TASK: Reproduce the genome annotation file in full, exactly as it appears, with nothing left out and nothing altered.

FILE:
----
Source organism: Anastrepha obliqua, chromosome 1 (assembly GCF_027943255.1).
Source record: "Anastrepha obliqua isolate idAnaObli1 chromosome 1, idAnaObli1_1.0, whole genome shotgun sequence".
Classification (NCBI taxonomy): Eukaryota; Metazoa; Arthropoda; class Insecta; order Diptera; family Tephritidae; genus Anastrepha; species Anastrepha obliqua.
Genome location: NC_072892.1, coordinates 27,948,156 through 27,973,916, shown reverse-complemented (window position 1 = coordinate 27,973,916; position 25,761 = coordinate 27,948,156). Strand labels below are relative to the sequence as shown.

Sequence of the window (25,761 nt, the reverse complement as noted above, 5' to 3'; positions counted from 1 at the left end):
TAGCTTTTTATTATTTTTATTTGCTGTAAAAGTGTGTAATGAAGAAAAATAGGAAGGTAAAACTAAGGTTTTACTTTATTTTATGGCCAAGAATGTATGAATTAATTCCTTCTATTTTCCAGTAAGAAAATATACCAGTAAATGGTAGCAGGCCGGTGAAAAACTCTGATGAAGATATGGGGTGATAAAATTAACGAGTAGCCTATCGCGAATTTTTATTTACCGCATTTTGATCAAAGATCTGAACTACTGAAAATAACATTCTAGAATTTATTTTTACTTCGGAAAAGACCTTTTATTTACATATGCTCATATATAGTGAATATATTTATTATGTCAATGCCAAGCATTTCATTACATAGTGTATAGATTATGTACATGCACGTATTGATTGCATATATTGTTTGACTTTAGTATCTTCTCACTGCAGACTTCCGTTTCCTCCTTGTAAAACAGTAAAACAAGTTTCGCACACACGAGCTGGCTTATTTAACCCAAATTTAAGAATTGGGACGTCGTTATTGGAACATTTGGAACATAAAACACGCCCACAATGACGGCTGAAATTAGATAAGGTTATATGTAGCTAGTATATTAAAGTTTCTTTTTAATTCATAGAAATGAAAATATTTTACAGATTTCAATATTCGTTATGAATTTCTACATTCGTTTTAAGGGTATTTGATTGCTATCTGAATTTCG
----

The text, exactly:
Source organism: Anastrepha obliqua, chromosome 1 (assembly GCF_027943255.1).
Source record: "Anastrepha obliqua isolate idAnaObli1 chromosome 1, idAnaObli1_1.0, whole genome shotgun sequence".
Classification (NCBI taxonomy): Eukaryota; Metazoa; Arthropoda; class Insecta; order Diptera; family Tephritidae; genus Anastrepha; species Anastrepha obliqua.
Genome location: NC_072892.1, coordinates 27,948,156 through 27,973,916, shown reverse-complemented (window position 1 = coordinate 27,973,916; position 25,761 = coordinate 27,948,156). Strand labels below are relative to the sequence as shown.

Sequence of the window (25,761 nt, the reverse complement as noted above, 5' to 3'; positions counted from 1 at the left end):
TAGCTTTTTATTATTTTTATTTGCTGTAAAAGTGTGTAATGAAGAAAAATAGGAAGGTAAAACTAAGGTTTTACTTTATTTTATGGCCAAGAATGTATGAATTAATTCCTTCTATTTTCCAGTAAGAAAATATACCAGTAAATGGTAGCAGGCCGGTGAAAAACTCTGATGAAGATATGGGGTGATAAAATTAACGAGTAGCCTATCGCGAATTTTTATTTACCGCATTTTGATCAAAGATCTGAACTACTGAAAATAACATTCTAGAATTTATTTTTACTTCGGAAAAGACCTTTTATTTACATATGCTCATATATAGTGAATATATTTATTATGTCAATGCCAAGCATTTCATTACATAGTGTATAGATTATGTACATGCACGTATTGATTGCATATATTGTTTGACTTTAGTATCTTCTCACTGCAGACTTCCGTTTCCTCCTTGTAAAACAGTAAAACAAGTTTCGCACACACGAGCTGGCTTATTTAACCCAAATTTAAGAATTGGGACGTCGTTATTGGAACATTTGGAACATAAAACACGCCCACAATGACGGCTGAAATTAGATAAGGTTATATGTAGCTAGTATATTAAAGTTTCTTTTTAATTCATAGAAATGAAAATATTTTACAGATTTCAATATTCGTTATGAATTTCTACATTCGTTTTAAGGGTATTTGATTGCTATCTGAATTTCG